• What tools do you have that are useful for closing business?
  • What do you need to close more business?
  • What obstacles do you encounter from prospects?
  • Which competitors do you see most frequently?  Why do they win?
  • What can sales leadership do to help you be more successful?
  • If you could get more training, what would it be?
  • Where are you wasting time with inefficient processes?

Carefully thought out mid-year changes can make the difference between missing plan, getting back on track, and significantly exceeding your targets. In my prior experience, my team noticed that the performance of the overall organization was being dragged down by one of our regions. That region had experienced high attrition in the sales team and thus, the sales manager had carved up the territories and shifted most of the opportunities to the top three reps at the start of the year. We ended up with 3 overweight territories and 3 territories with very low sales potential. The region was performing below 85% while the other regions were hitting or exceeding plan.

One would think that the region’s performance would naturally increase if we were to give the best opportunities to our best reps. Yes and no. There is only so much capacity a rep can handle, so doubling the size of a territory does not equate to double the performance. On the other side of the equation, the territories that had been ransacked were performing horribly and had high attrition – if I can’t make any money, why should I stay?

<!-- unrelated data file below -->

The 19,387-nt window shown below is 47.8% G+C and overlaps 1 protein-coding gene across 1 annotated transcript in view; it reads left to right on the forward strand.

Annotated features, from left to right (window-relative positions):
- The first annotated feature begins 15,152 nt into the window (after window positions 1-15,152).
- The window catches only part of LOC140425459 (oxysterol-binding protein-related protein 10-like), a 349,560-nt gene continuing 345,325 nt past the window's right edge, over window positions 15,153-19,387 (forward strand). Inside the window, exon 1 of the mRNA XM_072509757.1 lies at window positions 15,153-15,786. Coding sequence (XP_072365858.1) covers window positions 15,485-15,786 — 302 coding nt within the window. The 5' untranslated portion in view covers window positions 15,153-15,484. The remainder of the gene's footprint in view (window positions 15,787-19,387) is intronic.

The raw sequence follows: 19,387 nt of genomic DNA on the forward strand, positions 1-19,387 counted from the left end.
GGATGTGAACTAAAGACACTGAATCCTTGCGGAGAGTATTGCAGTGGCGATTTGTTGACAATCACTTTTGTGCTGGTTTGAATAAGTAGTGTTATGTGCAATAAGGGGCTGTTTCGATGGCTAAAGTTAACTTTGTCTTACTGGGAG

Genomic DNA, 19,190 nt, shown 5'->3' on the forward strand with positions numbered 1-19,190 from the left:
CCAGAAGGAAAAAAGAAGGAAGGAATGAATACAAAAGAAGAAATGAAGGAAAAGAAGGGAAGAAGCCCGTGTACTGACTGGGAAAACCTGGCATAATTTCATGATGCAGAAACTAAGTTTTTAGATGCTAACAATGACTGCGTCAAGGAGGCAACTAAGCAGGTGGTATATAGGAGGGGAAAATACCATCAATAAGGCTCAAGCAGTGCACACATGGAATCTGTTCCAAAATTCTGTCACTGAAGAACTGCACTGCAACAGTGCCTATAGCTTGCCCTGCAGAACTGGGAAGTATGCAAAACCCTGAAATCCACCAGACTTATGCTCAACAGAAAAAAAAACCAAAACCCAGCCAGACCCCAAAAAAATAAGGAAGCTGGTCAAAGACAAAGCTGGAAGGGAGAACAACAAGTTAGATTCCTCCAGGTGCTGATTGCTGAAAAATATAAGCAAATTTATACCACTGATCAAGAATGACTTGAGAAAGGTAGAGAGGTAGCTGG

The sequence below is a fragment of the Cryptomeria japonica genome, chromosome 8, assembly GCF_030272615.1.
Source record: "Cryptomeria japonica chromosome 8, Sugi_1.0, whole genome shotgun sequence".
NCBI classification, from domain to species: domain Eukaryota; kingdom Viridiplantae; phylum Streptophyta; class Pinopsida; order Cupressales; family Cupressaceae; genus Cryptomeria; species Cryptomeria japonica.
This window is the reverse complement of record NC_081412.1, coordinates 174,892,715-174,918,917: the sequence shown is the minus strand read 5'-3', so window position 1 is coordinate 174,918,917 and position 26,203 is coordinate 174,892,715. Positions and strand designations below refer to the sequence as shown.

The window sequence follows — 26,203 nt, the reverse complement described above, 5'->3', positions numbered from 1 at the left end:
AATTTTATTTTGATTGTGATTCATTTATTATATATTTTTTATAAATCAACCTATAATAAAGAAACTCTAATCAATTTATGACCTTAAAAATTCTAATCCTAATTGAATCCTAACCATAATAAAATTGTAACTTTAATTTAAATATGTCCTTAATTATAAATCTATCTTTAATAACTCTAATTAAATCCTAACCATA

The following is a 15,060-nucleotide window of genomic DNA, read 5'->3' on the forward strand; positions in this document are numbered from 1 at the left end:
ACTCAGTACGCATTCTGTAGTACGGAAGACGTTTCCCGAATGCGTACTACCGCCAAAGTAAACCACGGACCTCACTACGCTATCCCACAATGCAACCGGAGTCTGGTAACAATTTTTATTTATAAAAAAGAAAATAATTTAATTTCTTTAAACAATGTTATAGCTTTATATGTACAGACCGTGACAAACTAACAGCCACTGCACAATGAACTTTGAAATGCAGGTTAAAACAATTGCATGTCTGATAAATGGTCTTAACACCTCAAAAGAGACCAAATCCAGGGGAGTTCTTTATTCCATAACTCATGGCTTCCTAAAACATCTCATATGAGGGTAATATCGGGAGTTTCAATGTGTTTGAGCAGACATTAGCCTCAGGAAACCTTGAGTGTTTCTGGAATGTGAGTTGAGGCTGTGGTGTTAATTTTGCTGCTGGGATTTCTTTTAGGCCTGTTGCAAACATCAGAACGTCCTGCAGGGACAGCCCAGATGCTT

We evaluated our options mid year and realized that we had to make an immediate change, even though it would potentially upset some of our top reps (given the prior change had been deployed at the start of the year). By implementing a careful transition plan, re-balancing the territories, and focusing on hiring the right talent in the vacant territories, we were able to finish above 100% of plan for the year – as a region and as a company.

Final Remarks 

The four points discussed above evaluating the state of your organization mid-year are actions you can implement now. Don’t forget that your Sales Ops team can also play a useful role in gathering the necessary information to help you make an informed decision.

Be thoughtful in making changes that impact the livelihood of your sales organization, but don’t avoid making a change for the wrong reasons. Importantly, don't make changes for the sake of making changes.  Evaluate the inputs and determine what changes will have the highest ROI in the current year, else save the larger changes for next fiscal year.

At the start of July, once Q2 is complete and you’ve turned the corner into the second half, we will start to think about strategic planning activities for FY20. It's never too early to start preparing for next year so you can set up your organization for success.